How Terry made the transition from real estate to restaurants seamlessly

What a special recipe and unique selling point have in common

How we think of businesses “backwards”

The role of a system and how it can transform your business

After listening to this episode, what ingredients are in your recipe for success? Has your focus on your dream changed? If so, how?

Winsight Episode 19: Buffet Strategy

buffet, buffet strategy, all you can eat, japanese buffet, adult and child prices, obese society, bigger portions

[audio http://traffic.libsyn.com/winsight/19_Winsight_Episode_19_-_Buffet_Strategy.mp3]

 

Remember the last time you ate a buffet? Your first trip is laced with excitement seeing more things to try than your stomach can handle. You put several different kinds of food on your plate because you want to try the various tastes out. Some of the items you like, but some things you don’t. It’s the second and following visits back to the buffet where you weed out what’s good and what’s not. This experience is relatable to entrepreneurship. If you’re a current business owner or an aspiring one, listen up because the buffet strategy is important to you.

In this episode I will discuss:

  • Why serial entrepreneurs are better than one-time entrepreneurs
  • Why the “system” may matter more than the industry
  • What a buffet and entrepreneurship have in common
  • The one factor separating you from being a business owner

Are you a current or aspiring entrepreneur? (Who doesn’t want to be their own boss?) What do you know about entrepreneurship? What lessons have you learn through entrepreneurship? Please share your comments below!

Winsight Episode 4: Successfully Failing

[audio http://traffic.libsyn.com/winsight/04_Winsight_Episode_4_-_Failure.mp3]

 

A successful failure? Seems like an oxymoron huh? But actually it’s not.

In this episode learn how failure is essential to success. Here is what is covered:

  • Failure is simply a numbers game. Learn how to play it and win.
  • What a baseball players batting average has to do with your success
  • The myth of risk and why resting your past successes is a recipe for disaster
  • Insanity, growth and what regret can do to your soul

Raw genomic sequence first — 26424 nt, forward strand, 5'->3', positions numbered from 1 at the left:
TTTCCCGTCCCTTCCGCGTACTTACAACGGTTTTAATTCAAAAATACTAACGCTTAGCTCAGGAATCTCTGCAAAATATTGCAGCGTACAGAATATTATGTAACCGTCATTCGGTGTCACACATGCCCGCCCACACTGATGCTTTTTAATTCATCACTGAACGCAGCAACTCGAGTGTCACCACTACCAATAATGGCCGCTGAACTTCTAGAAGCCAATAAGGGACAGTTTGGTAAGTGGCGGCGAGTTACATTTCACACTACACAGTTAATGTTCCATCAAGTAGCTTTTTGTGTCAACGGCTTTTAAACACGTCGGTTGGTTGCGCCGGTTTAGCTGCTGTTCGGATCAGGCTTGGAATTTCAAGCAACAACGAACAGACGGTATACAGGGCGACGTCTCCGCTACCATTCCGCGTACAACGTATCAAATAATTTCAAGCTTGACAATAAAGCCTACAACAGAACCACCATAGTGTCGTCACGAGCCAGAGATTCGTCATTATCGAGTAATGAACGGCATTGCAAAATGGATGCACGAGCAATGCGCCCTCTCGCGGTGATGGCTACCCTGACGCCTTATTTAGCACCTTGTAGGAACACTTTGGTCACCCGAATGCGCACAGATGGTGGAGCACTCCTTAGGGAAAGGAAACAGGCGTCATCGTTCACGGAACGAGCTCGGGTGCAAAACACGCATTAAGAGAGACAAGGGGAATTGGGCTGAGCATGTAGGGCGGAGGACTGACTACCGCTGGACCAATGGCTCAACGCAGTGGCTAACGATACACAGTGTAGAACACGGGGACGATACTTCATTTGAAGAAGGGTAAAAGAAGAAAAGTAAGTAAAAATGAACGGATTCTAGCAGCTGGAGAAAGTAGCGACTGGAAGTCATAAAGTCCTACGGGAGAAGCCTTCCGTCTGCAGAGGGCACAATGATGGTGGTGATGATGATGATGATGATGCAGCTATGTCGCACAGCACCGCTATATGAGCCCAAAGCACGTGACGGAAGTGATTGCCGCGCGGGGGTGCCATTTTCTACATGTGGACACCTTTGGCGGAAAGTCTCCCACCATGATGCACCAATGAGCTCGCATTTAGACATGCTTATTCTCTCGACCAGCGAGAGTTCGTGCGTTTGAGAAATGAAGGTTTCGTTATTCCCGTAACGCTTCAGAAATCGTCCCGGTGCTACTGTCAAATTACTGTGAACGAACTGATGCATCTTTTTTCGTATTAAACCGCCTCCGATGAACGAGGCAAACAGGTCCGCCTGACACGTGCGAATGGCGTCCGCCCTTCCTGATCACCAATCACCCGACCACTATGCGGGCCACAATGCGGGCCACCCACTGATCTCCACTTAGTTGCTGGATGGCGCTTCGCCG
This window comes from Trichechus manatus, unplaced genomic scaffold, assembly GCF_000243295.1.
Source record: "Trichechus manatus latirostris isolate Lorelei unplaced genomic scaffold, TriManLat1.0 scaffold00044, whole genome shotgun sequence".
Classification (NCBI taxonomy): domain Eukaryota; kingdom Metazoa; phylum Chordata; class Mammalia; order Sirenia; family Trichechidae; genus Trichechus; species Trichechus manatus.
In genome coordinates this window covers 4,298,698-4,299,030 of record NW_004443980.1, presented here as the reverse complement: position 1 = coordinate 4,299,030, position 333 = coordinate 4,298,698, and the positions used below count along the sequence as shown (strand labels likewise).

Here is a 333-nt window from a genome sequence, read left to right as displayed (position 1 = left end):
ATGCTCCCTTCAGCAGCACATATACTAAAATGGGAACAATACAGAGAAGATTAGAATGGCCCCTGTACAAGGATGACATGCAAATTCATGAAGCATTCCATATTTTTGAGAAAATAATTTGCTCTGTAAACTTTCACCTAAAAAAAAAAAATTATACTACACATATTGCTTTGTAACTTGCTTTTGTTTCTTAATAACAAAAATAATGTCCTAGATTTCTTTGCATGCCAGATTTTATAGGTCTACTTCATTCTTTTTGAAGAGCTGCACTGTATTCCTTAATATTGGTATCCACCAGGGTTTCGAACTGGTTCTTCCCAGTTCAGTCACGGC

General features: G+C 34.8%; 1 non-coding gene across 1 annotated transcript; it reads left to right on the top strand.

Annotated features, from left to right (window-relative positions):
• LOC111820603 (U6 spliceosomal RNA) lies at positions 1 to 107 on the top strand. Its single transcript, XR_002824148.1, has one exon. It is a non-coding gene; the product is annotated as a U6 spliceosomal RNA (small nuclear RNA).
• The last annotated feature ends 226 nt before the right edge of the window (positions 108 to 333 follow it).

How willing are you to fail? Share your number and why you chose it below. Remember transparency is part of growing.

no risk no reward, failing forward, john maxwell, failure and success, entrepreneur, fail then succeed, success stories

Q & A w/ Serial Entrepreneur – Gail Cayetano Classick

I met Gail in 2011 through a mutual friend who insisted that I had to meet her. My first impression upon meeting her was ‘I’ve never met someone so nice AND business-savvy.” After briefly talking, I continued to keep in touch with her and eventually coaxed her into speaking at my network event. I’ve witnessed her successfully launch and run several businesses and continue to be impressed at her drive, execution and personal touch. Get ready to soak up some wisdom while reading her answers! In fact I’ll be hosting The Secrets to Entrepreneurial Profitability with her a week from today in Santa Monica. Get your tickets here!

gail cayetano classick, starfish creative events, shop talk los angeles, cayetano legacy collection, serial entrepreneur

1) What’s your drive/motivation as a serial entrepreneur? 

I enjoy building things from the ground up – my approach to anything is I put my head down, work hard, and don’t come up for air until I know I have a business that is sustainable.  Looking back on my life I’ve always been the one to start or lead things from an early age, whether it was the new club at school, a new approach on how to fundraise for a nonprofit, or coaching a team that could use the help.  That internal motivation is something that naturally permeates into all aspects of my life.

2) What has been the ‘common thread’ of success with your 3 businesses?